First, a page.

The yearly release of lists and indexes of fragile states always seems to prompt criticism about how such handy measures, which attempt to capture weak state capacities, are themselves also fragile, as they fail to portray the nuanced nature of state fragility.
Based on its latest report on state fragility, the Organization for Economic Cooperation and Development, which has historically drawn its annual assessment of fragile situations from the World Bank’s harmonized list of fragile situations and the Fund for Peace’s fragile states index, seems to have been listening.
Jolanda Profos, OECD’s peace and conflict adviser and lead author of the organization’s annual fragile states report, pointed out that the purpose of the publication has been to respond to demand from senior policymakers, who at the senior-level forum on development effectiveness in fragile states in 2005 asked the OECD to develop a system for monitoring resource flows to countries beset by poverty, insecurity and weak governance.
In some fragile states and economies, official development assistance is overshadowed by either remittances or foreign direct investment. We take a closer look at the data and talk to the authors of an OECD report on state fragility to learn more.
The list approach, according to Profos, has the advantage of attracting attention to the needs and challenges of a particular set of countries and territories. But while the method has been a convenient resource for donors and policymakers, it also has its weaknesses.
“It conveyed the wrong impression that we were looking at ‘fragile states’ as a homogenous group, and perhaps had a stigmatizing effect because too many misunderstood the lists as definitional rather than simply a tool for tracking support or aid flows,” Profos told Devex.
The OECD’s 2015 report has a subtle, but nevertheless significant, change: It uses the phrase “states of fragility” instead of the usual “fragile states.” According to Alan Whaites, team leader of the effective and accountable institutions team at the OECD’s Development Cooperation Directorate, the name change arose from consultations with different groups.
“In one of the discussions, participants felt that the old name simply did not fit a post-2015 development framework, and somebody in the room threw out the idea of ‘states of fragility,' which really resonated with the group,” Whaites told Devex.
The sustainable development goals, according to Whaites, spurred the re-evaluation of the problem with the annual list of fragile states and led to the recognition that “the old approach has been used partly because ‘there was nothing better.’”
“Attempts to encourage people not to see the old lists as definitional (that is, a categorization) but rather as a tool for tracking support or aid flows often got lost as just a nuance,” Whaites said.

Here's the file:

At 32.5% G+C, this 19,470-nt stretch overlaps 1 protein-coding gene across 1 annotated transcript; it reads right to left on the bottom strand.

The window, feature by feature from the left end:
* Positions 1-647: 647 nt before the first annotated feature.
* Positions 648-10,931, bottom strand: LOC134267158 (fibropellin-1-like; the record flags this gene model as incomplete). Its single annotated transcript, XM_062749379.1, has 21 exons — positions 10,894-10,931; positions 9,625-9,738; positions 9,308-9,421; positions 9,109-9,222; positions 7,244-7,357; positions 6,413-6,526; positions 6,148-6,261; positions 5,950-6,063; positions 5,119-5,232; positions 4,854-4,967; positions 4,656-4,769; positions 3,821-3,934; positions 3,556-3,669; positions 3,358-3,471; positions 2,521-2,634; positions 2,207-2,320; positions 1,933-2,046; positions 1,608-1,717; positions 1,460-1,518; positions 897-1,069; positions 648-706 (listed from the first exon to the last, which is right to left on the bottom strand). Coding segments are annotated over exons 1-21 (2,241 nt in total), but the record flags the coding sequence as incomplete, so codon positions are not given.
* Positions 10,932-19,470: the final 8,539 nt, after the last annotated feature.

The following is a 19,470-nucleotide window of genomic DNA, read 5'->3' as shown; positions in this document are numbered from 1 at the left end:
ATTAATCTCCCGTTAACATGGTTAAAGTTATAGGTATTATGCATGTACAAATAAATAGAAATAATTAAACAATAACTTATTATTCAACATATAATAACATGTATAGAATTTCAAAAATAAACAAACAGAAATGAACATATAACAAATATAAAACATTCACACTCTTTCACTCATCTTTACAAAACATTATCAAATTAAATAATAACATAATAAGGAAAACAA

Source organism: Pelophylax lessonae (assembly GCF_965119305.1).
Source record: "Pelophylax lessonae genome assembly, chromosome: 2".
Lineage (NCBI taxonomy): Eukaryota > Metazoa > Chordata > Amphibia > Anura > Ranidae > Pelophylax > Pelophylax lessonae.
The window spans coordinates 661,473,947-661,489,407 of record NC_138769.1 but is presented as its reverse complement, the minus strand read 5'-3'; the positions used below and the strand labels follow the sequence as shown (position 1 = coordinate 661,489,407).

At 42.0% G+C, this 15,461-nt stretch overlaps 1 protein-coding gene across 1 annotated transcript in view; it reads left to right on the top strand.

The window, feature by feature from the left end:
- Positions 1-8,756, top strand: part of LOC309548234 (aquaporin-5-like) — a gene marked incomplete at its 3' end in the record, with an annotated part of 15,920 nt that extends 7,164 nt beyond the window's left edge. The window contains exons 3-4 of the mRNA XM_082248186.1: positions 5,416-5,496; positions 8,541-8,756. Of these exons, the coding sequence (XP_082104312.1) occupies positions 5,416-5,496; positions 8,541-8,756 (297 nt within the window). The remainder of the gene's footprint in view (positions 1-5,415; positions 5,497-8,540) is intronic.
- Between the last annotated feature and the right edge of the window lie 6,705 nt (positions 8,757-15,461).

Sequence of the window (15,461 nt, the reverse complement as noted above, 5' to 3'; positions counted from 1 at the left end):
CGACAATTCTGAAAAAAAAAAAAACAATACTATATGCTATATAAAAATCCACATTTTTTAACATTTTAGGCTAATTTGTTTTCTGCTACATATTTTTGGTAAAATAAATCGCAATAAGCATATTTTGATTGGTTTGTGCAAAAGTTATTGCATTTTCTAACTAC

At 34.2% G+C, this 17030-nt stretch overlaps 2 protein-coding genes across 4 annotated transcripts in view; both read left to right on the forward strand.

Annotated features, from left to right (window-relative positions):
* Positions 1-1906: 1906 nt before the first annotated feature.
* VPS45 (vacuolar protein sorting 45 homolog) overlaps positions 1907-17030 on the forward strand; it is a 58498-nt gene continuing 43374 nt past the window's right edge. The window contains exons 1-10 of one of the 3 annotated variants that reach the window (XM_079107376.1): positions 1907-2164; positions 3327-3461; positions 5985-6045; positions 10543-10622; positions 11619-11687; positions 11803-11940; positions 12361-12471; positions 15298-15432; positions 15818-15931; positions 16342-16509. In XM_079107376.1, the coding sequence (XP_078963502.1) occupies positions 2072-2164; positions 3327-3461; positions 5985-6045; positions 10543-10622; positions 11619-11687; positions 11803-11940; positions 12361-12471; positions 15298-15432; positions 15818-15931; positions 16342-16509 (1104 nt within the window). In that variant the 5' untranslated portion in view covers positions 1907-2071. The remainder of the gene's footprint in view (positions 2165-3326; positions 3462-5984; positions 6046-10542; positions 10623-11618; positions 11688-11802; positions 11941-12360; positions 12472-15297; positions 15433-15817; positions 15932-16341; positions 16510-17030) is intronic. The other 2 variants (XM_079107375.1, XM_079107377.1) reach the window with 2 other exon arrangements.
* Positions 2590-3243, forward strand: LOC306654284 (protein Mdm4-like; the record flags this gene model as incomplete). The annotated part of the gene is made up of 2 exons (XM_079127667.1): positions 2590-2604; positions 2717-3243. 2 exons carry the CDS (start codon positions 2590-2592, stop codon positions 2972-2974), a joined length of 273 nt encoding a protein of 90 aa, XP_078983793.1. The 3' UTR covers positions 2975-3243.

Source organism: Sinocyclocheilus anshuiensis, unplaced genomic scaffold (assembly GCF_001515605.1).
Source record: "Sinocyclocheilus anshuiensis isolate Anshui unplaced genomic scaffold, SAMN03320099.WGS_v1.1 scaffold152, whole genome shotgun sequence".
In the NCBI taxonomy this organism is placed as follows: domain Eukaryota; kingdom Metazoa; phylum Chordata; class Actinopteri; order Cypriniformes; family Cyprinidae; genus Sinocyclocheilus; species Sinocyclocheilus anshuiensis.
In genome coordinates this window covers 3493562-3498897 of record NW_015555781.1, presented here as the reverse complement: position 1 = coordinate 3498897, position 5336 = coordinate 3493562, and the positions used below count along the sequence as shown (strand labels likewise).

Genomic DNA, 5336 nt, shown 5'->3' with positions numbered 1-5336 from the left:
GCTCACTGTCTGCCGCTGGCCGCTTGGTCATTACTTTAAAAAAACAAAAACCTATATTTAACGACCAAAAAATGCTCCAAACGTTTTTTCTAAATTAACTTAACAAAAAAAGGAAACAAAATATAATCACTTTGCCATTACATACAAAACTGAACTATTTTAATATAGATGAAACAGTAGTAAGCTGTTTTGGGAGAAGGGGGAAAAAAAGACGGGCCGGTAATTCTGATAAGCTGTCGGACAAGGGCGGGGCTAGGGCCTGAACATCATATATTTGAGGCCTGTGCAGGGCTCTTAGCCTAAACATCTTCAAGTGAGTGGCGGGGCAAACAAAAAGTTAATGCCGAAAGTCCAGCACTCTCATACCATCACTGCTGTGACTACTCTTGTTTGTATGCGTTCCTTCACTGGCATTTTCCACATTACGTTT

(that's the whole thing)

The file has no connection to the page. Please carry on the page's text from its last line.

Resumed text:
Profos said that the plan is to phase out the traditional list and drop the “fragile states” label “over the next three years or so.” Instead, the OECD will adopt a multidimensional approach that will look at state fragility using five indicators: violence; access to justice for all; effective, accountable and inclusive institutions; economic foundations; and capacity to adapt to social, economic and environmental shocks and disasters.
“This means we no longer want to speak of a binary system of ‘fragile and not fragile’ states, but of many shades,” Profos said.
Still, even this current model is a work in progress.
OECD, Profos said, will hold a series of workshops involving practitioners and academics alike to dig into questions that merit discussion: Should the model be politically negotiated, such as the SDGs? Should it be an agreement of empirically confirmed drivers of fragility? Should it be a predictive tool or a snapshot in time?
Indeed, one of the limitations of lists of fragile states, as outlined by Visions of Humanity in its Global Peace Index 2014 report, is the tendency to focus on “realized” instead of “potential” fragility.
“We recognize that any model has its shortcomings, and that we will never get to the ‘ideal’ model or concept, but rather that it is a first step toward better monitoring, and requires specific in-depth, case-by-case study to find nuance and actual policy responses,” Profos said.
While all important points to consider, the debate surrounding the appropriate methodology has perhaps overshadowed a more urgent concern: how well aid and other forms of support align with the needs of these states and economies.
An analysis of financial flows to fragile situations shows that, while aid continues to be a significant source of funding in these economies, the shares of remittances and foreign direct investment as a percentage of gross domestic product in countries with large diaspora populations and resource-rich nations, respectively, exceed foreign assistance.
“The report is not practice guidance, but it is intended to encourage new thinking and to profile the issues involved in conflict and fragility,” Whaites said. “Hopefully by recognizing the complexity of these issues, it is encouraging effective partnerships and responses.”
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